Friday 19 December | 2014
By now the office is abandoned, the barometer is falling, and the presents are stacked under the tree. Christmas is just days away, and we have the last of your preparations covered with this intense ginger cake. Rich, dark and loaded with winter spices, this beautiful bundt cake promises to fill your home with the warming scents of ginger, cinnamon, nutmeg and cloves.
It’s fluffy on the inside and has a slightly chewy crust – and the best part is that it tastes even better in the following two days, or as long as you can make it last! You’ll need to really love ginger to appreciate this, otherwise we recommend cutting back on this heavy spice.
1 cup Guinness beer (stout)
1 cup treacle
½ teaspoon baking soda
2 cups all-purpose flour
2 teaspoons baking powder
2 tablespoons ground ginger
1 teaspoon ground cinnamon
¼ teaspoon ground cloves
¼ teaspoon ground nutmeg
3 large eggs
1 cup brown sugar
⅔ cup white sugar
¾ cup melted butter
Powder sugar for dusting
Makes one large bundt cake.
Preheat oven to 180°C.
Butter a bundt cake tin and dust with flour, shaking out the excess.
Bring Guinness and treacle to the boil in a saucepan and then remove from the heat. Stir in the baking soda, and then leave to cool down until just warm.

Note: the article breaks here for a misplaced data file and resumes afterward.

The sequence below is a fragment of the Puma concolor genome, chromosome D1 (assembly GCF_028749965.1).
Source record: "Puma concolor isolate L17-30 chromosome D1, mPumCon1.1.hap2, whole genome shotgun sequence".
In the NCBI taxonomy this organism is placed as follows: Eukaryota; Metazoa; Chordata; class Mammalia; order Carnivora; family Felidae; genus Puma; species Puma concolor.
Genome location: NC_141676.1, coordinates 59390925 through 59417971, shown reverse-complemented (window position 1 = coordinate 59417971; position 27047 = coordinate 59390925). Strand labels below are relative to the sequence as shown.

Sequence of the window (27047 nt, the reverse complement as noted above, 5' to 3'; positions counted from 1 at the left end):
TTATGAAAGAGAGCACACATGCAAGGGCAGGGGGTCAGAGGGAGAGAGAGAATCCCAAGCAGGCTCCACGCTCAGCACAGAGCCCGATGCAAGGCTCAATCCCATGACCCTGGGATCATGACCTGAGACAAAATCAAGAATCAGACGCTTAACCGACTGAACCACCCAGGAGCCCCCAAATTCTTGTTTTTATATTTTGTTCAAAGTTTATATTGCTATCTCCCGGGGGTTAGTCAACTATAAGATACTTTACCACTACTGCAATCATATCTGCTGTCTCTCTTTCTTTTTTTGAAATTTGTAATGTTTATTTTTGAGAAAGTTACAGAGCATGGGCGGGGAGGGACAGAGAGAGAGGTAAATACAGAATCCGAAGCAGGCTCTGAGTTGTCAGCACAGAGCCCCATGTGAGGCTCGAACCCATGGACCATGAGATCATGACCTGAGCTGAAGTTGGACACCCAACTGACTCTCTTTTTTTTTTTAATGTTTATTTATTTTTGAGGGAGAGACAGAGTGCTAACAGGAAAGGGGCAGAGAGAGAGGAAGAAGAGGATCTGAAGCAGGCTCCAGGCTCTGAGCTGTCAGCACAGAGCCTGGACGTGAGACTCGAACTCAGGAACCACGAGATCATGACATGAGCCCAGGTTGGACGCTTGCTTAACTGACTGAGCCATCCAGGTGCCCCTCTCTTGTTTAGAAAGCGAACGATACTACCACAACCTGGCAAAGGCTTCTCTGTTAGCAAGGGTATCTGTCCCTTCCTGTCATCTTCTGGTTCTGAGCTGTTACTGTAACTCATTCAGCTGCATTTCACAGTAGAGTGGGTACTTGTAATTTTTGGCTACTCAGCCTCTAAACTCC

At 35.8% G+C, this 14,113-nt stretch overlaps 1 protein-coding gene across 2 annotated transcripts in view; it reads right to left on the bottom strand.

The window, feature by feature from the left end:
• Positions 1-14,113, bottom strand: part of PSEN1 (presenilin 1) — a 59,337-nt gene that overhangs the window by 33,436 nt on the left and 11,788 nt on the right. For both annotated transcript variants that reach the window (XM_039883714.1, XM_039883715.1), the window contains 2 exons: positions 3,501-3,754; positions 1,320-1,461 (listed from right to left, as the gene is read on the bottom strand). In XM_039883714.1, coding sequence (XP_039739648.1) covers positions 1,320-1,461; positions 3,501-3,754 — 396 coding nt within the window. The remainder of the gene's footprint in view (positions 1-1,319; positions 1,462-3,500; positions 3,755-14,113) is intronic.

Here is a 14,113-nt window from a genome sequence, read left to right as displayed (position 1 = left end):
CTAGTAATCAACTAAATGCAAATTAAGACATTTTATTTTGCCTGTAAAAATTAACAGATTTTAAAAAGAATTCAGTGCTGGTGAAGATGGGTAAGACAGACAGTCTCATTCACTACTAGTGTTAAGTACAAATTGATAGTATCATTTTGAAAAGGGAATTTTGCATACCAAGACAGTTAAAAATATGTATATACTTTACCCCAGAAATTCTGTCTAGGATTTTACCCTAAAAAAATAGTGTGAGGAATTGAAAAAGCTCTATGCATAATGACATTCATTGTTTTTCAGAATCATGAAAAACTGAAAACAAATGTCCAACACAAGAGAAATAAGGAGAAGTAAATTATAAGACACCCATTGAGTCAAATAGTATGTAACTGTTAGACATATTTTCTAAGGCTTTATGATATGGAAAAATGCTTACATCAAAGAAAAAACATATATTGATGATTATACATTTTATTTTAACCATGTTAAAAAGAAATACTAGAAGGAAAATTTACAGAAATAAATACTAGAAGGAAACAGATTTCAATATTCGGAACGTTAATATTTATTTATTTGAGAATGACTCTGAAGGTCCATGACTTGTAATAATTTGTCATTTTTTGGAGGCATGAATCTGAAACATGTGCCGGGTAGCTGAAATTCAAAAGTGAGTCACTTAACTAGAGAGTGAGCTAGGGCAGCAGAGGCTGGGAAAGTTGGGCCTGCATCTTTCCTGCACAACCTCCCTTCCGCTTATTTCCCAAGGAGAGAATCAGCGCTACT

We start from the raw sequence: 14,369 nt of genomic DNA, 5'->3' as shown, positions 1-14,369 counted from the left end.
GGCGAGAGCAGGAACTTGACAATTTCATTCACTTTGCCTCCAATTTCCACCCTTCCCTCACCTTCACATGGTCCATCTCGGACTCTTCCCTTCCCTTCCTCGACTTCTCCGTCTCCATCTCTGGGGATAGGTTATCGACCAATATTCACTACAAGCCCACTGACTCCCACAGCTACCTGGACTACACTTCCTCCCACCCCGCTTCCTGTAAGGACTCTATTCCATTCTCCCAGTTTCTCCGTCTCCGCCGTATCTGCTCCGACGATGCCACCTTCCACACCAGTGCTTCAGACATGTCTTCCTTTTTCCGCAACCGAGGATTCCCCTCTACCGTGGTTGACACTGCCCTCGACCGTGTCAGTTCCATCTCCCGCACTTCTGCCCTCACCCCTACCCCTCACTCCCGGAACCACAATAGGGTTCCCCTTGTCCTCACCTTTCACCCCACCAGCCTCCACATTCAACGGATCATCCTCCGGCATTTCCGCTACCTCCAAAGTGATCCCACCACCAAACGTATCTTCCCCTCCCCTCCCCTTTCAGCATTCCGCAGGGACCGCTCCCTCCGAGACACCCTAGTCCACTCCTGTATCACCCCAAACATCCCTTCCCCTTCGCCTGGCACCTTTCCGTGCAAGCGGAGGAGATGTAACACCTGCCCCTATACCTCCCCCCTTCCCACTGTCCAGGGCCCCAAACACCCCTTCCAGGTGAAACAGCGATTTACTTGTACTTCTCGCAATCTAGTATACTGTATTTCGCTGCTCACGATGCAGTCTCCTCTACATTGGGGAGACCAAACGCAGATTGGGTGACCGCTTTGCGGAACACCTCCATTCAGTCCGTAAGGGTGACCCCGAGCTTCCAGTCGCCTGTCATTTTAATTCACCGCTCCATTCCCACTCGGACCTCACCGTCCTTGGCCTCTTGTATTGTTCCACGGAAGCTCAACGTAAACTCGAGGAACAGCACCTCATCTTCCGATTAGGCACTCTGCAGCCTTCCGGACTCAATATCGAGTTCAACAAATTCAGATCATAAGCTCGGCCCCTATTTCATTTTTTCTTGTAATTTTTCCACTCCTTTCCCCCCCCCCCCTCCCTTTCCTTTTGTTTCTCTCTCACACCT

Sift together flour, baking powder, and spices in a large bowl. Add the butter and treacle mixture and stir well.
Beat together the eggs and sugars until thick and creamy, then fold through the flour mixture.
Pour the batter into the prepared bundt pan and bake for about an hour, until the cake springs back to the touch. Cool the cake for about 5 minutes before turning out onto a cake rack to cool completely.
Serve your divine ginger cake dusted with icing sugar.
Treacle, or molasses, is similar to golden syrup but darker and more intense in flavour. Finding treacle in Germany is not too difficult – look for Goldsaft in the breakfast aisle.
Soft brown sugar however is near impossible to find in Germany. Eventually I tracked down a one kilo bag in Italy, from a specialist foodstore. Good luck on this one as white sugar is not the same! Love to hear from you if you know where to find it in Germany.